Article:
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I was trying to proof read an article about USA/Philippines trade with the following paragraph:

The statistics of 2016 help us predict the future of fastener business between the USA and Philippines. According to the statistics, the Philippines business in November 2016 has not been affected, and it can be translated to that the U.S. and Philippines continue their relationship as before.

I wanted to correct it to "it can be translated to the fact that the U.S. and Philippines continue their relationship as before", or "it can be translated to a situation where the U.S. and Philippines continue their relationship as before" but I'm not sure if the author of this paragraph was grammatically correct in the first place.

Could anyone tell me whether I'm right to correct it or how should I correct it if need be?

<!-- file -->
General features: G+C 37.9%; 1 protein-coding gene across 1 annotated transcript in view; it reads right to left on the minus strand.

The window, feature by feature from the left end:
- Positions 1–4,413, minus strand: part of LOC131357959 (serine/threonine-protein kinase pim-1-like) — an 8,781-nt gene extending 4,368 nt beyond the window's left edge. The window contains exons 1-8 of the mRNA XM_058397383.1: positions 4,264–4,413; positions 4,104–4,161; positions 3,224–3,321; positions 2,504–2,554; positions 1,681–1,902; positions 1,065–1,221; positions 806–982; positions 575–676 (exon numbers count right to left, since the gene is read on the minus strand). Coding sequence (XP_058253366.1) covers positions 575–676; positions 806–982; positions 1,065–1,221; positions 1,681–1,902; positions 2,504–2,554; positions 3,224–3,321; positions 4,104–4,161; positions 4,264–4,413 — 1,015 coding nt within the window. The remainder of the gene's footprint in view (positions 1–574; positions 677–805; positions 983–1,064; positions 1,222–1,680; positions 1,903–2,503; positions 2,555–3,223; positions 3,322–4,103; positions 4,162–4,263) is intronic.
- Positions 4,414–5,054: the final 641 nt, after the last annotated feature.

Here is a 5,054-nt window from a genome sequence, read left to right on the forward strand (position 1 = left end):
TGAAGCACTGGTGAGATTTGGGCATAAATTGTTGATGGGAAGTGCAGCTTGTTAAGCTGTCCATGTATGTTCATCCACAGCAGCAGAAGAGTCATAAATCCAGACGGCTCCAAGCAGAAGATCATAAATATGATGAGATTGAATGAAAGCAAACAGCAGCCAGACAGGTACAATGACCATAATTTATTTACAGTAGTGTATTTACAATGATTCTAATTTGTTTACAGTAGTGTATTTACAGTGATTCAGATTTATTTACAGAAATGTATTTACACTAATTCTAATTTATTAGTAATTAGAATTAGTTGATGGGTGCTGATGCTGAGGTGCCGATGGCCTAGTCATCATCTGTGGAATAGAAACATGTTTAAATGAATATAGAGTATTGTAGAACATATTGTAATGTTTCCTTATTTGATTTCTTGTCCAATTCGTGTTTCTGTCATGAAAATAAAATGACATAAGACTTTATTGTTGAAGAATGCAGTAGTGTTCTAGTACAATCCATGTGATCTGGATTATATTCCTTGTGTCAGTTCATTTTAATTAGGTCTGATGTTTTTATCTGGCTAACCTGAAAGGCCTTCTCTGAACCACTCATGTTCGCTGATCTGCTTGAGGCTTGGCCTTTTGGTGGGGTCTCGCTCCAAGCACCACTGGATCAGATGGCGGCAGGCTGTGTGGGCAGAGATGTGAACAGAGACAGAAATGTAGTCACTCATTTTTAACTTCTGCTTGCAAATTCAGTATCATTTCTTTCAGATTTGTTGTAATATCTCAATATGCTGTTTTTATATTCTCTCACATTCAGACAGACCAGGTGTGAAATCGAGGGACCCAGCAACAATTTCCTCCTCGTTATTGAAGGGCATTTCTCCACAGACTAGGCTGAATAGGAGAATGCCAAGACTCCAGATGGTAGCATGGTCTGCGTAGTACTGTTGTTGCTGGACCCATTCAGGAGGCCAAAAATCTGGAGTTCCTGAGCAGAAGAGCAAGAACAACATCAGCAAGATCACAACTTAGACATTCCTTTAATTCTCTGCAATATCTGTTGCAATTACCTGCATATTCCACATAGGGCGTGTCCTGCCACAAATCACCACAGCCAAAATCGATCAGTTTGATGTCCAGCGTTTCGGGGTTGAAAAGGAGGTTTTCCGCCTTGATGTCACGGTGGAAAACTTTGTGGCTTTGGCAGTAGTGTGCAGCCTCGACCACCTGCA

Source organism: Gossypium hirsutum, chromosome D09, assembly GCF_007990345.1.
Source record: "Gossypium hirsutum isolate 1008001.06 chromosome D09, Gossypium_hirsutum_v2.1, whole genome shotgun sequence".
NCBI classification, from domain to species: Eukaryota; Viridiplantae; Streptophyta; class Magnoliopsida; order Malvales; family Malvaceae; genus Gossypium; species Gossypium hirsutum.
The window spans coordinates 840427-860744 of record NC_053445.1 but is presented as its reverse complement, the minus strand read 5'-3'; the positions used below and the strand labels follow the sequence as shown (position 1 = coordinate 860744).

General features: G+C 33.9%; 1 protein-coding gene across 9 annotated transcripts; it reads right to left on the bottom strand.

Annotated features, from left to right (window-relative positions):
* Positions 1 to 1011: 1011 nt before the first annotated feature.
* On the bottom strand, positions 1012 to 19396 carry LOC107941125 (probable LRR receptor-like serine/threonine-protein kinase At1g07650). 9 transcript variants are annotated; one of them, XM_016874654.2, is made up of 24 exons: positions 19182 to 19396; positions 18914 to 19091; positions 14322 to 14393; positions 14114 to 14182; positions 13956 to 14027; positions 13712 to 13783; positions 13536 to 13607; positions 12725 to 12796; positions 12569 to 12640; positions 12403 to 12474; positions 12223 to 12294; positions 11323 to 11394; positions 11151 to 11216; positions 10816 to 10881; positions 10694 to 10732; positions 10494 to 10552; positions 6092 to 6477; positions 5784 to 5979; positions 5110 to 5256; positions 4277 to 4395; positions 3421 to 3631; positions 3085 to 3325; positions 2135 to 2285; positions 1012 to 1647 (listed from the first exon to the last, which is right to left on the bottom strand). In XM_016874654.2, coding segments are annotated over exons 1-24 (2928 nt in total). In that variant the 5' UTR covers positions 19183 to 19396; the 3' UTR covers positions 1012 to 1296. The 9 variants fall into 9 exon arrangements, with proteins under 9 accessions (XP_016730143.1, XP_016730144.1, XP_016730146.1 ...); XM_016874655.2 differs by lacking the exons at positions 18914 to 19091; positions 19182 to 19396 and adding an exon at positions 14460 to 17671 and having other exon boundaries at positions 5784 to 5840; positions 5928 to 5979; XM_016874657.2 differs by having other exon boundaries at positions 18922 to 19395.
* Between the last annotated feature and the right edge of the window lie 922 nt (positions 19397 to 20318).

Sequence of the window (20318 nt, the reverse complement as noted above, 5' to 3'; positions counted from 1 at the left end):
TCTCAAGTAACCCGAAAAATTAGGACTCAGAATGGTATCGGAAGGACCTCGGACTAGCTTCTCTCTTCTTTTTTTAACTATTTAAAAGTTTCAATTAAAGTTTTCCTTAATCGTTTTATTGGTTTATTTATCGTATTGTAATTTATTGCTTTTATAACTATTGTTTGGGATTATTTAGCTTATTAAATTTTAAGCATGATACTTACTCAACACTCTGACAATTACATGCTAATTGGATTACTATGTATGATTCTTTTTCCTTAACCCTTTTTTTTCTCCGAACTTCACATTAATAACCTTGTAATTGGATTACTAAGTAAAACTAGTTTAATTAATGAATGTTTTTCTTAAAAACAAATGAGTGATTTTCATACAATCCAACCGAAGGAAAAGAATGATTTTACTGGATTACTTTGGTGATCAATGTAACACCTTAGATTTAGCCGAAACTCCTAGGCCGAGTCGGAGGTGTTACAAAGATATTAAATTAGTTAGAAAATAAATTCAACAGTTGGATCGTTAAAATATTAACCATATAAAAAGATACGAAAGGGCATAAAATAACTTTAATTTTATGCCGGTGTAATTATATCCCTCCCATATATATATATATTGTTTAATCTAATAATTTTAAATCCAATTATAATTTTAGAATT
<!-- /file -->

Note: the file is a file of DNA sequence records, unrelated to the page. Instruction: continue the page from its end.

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    Where did you find article? From what I learned, that-clause cannot be a complement of a preposition. – user178049 Mar 7 '17 at 3:50
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My idea is that the clause in bold refers to another way to say what is being written about (sort of translated in meaning rather than language).

The statistics of 2016 help us predict the future of fastener business between the USA and Philippines. According to the statistics, the Philippines business in November 2016 has not been affected, and it can be translated to 'that the U.S. and Philippines continue their relationship as before'.

"continuing the relationship" having the same intent as "the Philippines business ... has not been affected".

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